Chart of Accounts refresher: get compliant!

Chart of Accounts refresher: get compliant!

Chart of Accounts

A Chart of Accounts can be thought of as the brain of your business, from an accounting perspective. If something is wrong with your chart of accounts, that’s when you know you have a problem with the way your firm’s finances are being handled.

So, let’s start with what a Chart of Accounts is..

As money is spent or received by a company during the course of its activities, several accounts are often utilized simultaneously depending on what exact procedure is taking place.

From large to small, business entities often rely on different accounts to ensure money is flowing in the right direction. Hoteliers, bar owners, banks and plumbers can reasonably be expected to have vastly different types of accounts due to the variation in their business models. The same can be said for lawyers also.

Nevertheless, from the perspective of an accountant, there are a lot of similarities among businesses in terms of the types, or categories, of accounts being used. This is why several different subdivided categories are routinely used in the production of a Chart of Accounts (COA).

A Chart of Accounts is a list used to define each class of items or accounts where money is spent or received in an organization or business entity. The following five categories are routinely used in a chart of accounts for many businesses:

  1. Assets
  2. Liabilities
  3. Capital
  4. Revenue
  5. Expenditures

The purpose of a Chart of Accounts is that it segregates the above components of a business so that it’s easier to scrutinize its finances. A chart of accounts acts as an organizational tool. It’s the accounting equivalent of a table of contents, and it serves as a useful tool to scrutinize a firm’s financial health. At uLaw, we like to think of a Chart of Accounts as the accounting ‘brain’ of the business.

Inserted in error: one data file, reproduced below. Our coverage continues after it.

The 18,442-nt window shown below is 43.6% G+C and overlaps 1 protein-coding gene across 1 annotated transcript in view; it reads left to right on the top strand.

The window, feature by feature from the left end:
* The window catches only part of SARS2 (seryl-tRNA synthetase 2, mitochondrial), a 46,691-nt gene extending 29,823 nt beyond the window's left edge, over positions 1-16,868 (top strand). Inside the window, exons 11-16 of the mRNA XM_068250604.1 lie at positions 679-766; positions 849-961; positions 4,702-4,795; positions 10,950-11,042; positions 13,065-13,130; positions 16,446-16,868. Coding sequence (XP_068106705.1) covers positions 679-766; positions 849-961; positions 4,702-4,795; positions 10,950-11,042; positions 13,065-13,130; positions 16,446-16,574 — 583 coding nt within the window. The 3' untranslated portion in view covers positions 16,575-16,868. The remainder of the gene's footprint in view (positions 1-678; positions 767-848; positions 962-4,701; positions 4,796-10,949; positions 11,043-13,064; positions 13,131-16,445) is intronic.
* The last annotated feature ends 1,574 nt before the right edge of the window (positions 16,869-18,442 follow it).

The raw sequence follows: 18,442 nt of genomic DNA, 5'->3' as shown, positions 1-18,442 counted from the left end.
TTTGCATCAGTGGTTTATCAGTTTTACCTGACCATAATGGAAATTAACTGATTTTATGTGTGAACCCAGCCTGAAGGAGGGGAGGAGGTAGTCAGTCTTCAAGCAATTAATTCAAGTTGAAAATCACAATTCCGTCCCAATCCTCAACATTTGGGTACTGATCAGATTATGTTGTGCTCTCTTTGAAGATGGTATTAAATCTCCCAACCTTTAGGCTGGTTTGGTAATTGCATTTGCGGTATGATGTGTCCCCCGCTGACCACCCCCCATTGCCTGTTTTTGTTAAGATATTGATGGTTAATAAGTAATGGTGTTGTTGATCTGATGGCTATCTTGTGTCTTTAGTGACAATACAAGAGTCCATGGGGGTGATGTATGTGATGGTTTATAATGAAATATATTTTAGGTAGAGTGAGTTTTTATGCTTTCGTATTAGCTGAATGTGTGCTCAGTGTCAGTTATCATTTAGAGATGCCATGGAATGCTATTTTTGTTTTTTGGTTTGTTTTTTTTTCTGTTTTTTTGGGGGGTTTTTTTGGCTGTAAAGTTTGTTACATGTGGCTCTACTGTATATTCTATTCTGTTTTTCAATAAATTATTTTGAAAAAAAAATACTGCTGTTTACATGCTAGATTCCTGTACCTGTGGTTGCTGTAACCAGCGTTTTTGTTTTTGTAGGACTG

Accounts within a COA are defined by an identifier or number with a caption or header attached to it. Most COA lists use numerical identifiers to subdivide the different types of accounts.

Chart of Accounts for Canadian Legal Practitioners

While there are many similarities across different legal entities (businesses, non-profits, organizations and government agencies), Canadian legal practitioners do have a few marked differences when it comes to how their chart of accounts looks in comparison to others.

Many lawyers collect retainers and thus are holding money in trust. While this arrangement is considered an asset to the bank once the money flows into the firm, it’s also a liability for the lawyer because it’s not their property. If not handled properly, it is impossible to discern whether you are compliant with Law Society regulations. As well, incorrect reporting of earnings also throws off your earnings reporting to the Canada Revenue Agency. Trust accounting is a very special account that needs to be managed well.

If done improperly, you can trigger an auditing process not only from the Law Society, but also the CRA. This is because if you’re incapable of ensuring that your compliance documentation with the Law Society is in order, it’s highly likely your CRA reporting of earnings  has been thrown off.

Proper accounting for revenue is complicated for legal practitioners in comparison to other businesses. Depending on their area of practice, a lawyer’s books can vary wildly. Also, unlike many other businesses, expenses actually generate revenue for a law firm.

As a whole, revenue often comes in the form of legal fees and disbursements, and other income such as notary fees. If the recording of these isn’t done well, the P&L (profit and loss) statements created by the corporation can become misleading or entirely incorrect, and thus the HST owings to the CRA can be imprecise and submitted wrongly to Canada’s tax agency, the CRA.

The uLaw Example

For more than ten years, the uLaw team has worked with lawyers who are not handling their accounting properly. Before coming to uLaw, they were using a mismatch of different softwares to handle their bookkeeping. The problem with this approach is that it separates accounting from practice management, which is itself incorrect, as compliance begins and ends with proper accounting to begin with.

Once accounting is subtracted from practice management, it ends up getting outsourced to another type of generalized accounting software, which is not specifically geared for lawyers. It must be adapted in a hybrid, which means the categorization of transactions can become mixed up and spell out real trouble for a firm when it’s time to file paperwork to the CRA. Imprecise accounting can take years to discover. Hence, we have the Chart of Accounts to scrutinize finances.

Here is an example of how to generate a chart of accounts automatically with uLaw